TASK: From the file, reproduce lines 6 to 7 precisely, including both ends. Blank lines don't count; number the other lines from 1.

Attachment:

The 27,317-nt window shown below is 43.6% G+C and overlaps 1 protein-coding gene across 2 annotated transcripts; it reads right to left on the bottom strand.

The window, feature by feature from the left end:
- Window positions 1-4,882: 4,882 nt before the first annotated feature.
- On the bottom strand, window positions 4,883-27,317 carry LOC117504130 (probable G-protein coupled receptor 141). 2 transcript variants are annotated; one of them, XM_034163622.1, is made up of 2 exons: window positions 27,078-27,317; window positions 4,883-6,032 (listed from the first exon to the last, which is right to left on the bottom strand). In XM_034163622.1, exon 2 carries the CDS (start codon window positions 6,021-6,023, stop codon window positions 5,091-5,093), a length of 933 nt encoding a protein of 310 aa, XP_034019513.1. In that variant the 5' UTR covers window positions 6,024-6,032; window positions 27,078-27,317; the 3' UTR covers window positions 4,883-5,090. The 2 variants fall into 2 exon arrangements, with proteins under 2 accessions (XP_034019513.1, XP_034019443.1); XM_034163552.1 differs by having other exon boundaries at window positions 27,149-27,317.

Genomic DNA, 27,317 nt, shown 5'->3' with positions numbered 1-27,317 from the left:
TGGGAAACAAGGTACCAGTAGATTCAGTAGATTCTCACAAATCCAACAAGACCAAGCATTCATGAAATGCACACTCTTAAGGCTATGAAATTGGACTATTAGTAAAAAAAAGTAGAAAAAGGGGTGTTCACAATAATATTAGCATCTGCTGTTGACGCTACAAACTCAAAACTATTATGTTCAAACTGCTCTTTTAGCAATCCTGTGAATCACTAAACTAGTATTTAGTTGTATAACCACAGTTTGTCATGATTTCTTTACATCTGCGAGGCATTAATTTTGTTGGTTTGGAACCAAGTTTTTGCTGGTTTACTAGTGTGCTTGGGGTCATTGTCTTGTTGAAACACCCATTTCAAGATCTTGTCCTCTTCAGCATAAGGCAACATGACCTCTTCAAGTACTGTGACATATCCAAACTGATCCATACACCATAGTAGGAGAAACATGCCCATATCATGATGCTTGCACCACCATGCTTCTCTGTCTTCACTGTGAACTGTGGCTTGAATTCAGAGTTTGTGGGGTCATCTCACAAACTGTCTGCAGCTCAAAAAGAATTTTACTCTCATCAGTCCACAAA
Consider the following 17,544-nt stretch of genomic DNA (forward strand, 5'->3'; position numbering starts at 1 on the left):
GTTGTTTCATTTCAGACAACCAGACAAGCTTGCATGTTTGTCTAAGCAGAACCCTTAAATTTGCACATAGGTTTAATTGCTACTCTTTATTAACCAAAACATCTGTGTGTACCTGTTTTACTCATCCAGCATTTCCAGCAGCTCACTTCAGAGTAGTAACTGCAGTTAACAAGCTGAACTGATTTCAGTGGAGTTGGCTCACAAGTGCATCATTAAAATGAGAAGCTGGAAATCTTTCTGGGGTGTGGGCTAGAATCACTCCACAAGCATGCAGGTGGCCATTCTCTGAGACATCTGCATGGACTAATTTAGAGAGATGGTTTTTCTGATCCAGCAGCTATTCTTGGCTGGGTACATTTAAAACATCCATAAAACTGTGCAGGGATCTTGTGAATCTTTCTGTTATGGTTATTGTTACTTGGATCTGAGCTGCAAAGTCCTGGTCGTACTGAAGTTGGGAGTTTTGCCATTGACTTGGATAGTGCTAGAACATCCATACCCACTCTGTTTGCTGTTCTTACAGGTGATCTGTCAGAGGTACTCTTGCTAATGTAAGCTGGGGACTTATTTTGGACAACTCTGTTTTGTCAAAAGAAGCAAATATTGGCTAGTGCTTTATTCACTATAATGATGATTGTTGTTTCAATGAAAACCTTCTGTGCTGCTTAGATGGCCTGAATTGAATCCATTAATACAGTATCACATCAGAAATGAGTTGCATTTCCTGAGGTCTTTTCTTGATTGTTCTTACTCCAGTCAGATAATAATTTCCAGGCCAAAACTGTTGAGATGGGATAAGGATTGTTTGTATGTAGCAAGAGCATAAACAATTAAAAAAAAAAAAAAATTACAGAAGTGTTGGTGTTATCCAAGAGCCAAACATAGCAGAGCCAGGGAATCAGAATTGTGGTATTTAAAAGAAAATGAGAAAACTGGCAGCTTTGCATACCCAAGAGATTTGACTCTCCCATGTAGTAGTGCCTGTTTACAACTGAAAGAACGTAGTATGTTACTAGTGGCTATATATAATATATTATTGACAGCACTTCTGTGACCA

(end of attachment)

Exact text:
TGGGAAACAAGGTACCAGTAGATTCAGTAGATTCTCACAAATCCAACAAGACCAAGCATTCATGAAATGCACACTCTTAAGGCTATGAAATTGGACTATTAGTAAAAAAAAGTAGAAAAAGGGGTGTTCACAATAATATTAGCATCTGCTGTTGACGCTACAAACTCAAAACTATTATGTTCAAACTGCTCTTTTAGCAATCCTGTGAATCACTAAACTAGTATTTAGTTGTATAACCACAGTTTGTCATGATTTCTTTACATCTGCGAGGCATTAATTTTGTTGGTTTGGAACCAAGTTTTTGCTGGTTTACTAGTGTGCTTGGGGTCATTGTCTTGTTGAAACACCCATTTCAAGATCTTGTCCTCTTCAGCATAAGGCAACATGACCTCTTCAAGTACTGTGACATATCCAAACTGATCCATACACCATAGTAGGAGAAACATGCCCATATCATGATGCTTGCACCACCATGCTTCTCTGTCTTCACTGTGAACTGTGGCTTGAATTCAGAGTTTGTGGGGTCATCTCACAAACTGTCTGCAGCTCAAAAAGAATTTTACTCTCATCAGTCCACAAA
Consider the following 17,544-nt stretch of genomic DNA (forward strand, 5'->3'; position numbering starts at 1 on the left):